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New data examines reasons for overcrowded ERs
07.26.2012Numerous research institutions have looked into the causes and consequences of overcrowded emergency rooms in the U.S., and have uncovered multiple contributing factors.
In May, the Centers for Disease Control and Prevention (CDC) published a study conducted during a six-month period in 2011. Interviewing emergency room patients, the CDC found that 54.5 percent checked in because their doctor's office was closed. Furthermore, 46.3 percent said they went to the ER because there was "no other place to go." The prevalence of urgent care facilities or immediate care clinics in the surrounding areas was not explicitly factored into the survey
Meanwhile, a study from the Annals of Emergency Medicine (AEM) states that the number of total ER trips per year in the U.S. leaped from 107.5 million in 2001 to 123.8 million seven years later. The duration of patients' stays in ERs also rose 30 percent. More unexpected and troubling is the fact that the number of seriously ill cases expanded by almost 25 percent, while patients with less dire ailments only increased by 6 percent. What's more, 69 percent more ER goers required injections of intravenous fluids and 44 percent more needed a blood test.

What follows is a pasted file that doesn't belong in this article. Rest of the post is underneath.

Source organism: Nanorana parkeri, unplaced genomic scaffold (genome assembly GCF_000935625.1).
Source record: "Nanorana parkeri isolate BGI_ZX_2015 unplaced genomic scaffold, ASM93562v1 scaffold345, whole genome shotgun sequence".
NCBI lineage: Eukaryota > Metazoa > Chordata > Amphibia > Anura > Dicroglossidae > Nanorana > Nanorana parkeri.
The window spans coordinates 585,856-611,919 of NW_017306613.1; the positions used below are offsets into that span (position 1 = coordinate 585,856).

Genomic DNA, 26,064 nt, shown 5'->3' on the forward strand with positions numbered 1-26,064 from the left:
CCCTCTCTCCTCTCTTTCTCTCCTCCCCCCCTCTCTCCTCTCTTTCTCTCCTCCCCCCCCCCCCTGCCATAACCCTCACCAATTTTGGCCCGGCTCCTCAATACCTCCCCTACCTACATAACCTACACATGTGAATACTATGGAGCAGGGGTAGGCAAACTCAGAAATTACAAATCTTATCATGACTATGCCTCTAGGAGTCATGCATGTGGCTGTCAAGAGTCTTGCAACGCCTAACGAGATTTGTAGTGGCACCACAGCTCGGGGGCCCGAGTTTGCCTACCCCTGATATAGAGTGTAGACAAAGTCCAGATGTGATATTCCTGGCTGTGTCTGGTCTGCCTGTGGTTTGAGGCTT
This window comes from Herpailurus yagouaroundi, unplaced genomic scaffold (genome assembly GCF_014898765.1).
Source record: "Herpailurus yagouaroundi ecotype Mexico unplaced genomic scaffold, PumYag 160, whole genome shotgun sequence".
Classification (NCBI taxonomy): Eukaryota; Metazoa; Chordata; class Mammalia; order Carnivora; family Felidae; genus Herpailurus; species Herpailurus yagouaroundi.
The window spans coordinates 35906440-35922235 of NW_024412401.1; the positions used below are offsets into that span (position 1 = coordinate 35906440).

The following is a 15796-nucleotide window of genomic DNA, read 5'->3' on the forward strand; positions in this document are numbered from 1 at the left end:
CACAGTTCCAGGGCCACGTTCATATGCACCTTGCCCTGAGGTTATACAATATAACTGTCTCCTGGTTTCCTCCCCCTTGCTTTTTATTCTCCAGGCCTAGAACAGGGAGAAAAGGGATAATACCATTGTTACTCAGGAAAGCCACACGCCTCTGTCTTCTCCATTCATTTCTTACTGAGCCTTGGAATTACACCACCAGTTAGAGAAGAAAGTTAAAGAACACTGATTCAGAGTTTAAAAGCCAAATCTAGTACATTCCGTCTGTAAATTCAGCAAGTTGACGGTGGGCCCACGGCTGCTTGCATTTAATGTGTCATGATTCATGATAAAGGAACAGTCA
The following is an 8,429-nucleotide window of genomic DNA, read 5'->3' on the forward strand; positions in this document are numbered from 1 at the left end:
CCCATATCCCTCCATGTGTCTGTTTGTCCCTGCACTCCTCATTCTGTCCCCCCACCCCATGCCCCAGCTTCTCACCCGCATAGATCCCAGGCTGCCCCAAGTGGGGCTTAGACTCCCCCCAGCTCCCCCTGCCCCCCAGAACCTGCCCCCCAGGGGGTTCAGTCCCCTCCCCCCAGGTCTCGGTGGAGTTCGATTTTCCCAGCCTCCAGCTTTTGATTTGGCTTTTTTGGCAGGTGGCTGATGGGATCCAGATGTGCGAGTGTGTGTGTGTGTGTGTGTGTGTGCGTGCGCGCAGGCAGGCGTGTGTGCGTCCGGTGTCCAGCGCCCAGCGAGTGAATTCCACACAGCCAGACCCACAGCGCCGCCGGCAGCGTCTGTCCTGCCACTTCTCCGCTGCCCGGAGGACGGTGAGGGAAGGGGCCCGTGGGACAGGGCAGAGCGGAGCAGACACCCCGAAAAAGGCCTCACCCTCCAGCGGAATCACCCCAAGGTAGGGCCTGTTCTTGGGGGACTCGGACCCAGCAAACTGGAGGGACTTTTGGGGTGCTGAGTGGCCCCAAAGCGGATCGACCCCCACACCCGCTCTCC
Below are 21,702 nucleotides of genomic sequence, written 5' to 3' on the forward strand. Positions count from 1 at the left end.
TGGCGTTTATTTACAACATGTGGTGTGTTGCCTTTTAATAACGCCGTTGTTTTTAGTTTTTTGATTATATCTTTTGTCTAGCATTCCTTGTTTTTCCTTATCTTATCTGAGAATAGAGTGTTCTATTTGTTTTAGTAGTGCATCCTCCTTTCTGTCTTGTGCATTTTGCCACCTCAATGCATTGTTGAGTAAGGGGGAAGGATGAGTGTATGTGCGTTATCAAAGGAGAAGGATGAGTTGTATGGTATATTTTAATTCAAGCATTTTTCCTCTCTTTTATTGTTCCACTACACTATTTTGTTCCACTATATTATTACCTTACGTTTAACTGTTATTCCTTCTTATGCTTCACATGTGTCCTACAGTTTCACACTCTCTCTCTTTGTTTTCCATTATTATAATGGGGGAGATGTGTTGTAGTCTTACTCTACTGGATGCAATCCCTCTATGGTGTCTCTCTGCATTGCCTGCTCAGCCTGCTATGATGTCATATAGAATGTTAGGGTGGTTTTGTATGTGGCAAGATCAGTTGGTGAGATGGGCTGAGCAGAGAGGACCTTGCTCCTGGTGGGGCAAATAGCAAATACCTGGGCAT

The AEM researchers chalked up the slower service to increased use of more comprehensive diagnostic methods. Applications of CAT scans, MRIs, and ultrasound increased almost 50 percent from 2001 to 2008.
"The growth of crowding since 2001 has been mostly due to increased practice intensity. If you walked around from room to room at your neighborhood ER and asked people what they were waiting for, almost without fail, they'll say they're there waiting for test results," Stephen R. Pitts, associate professor at Atlanta's Emory University School of Medicine, told American Medical News.
None of this information bodes well for doctors or patients. A 2009 study from the National Institute of Health established a correlation between ER overcrowding and patient deaths and patients fleeing the ER out of frustration, either against doctor's orders or before they could be seen. It also increases the odds of a doctor not acting on his or her better judgement.
"This has to do with cognitive load. [Physicians] might be expected to manage 30 patients at once. During crowded times, that's certainly higher," Dr. Jesse Pines, who co-wrote the AEM study, told American Medical News.
"At a certain point, you can't remember everything," he said.
A recent study by the IMS Institute for Healthcare Informatics shows that, in 2012, total spending … more
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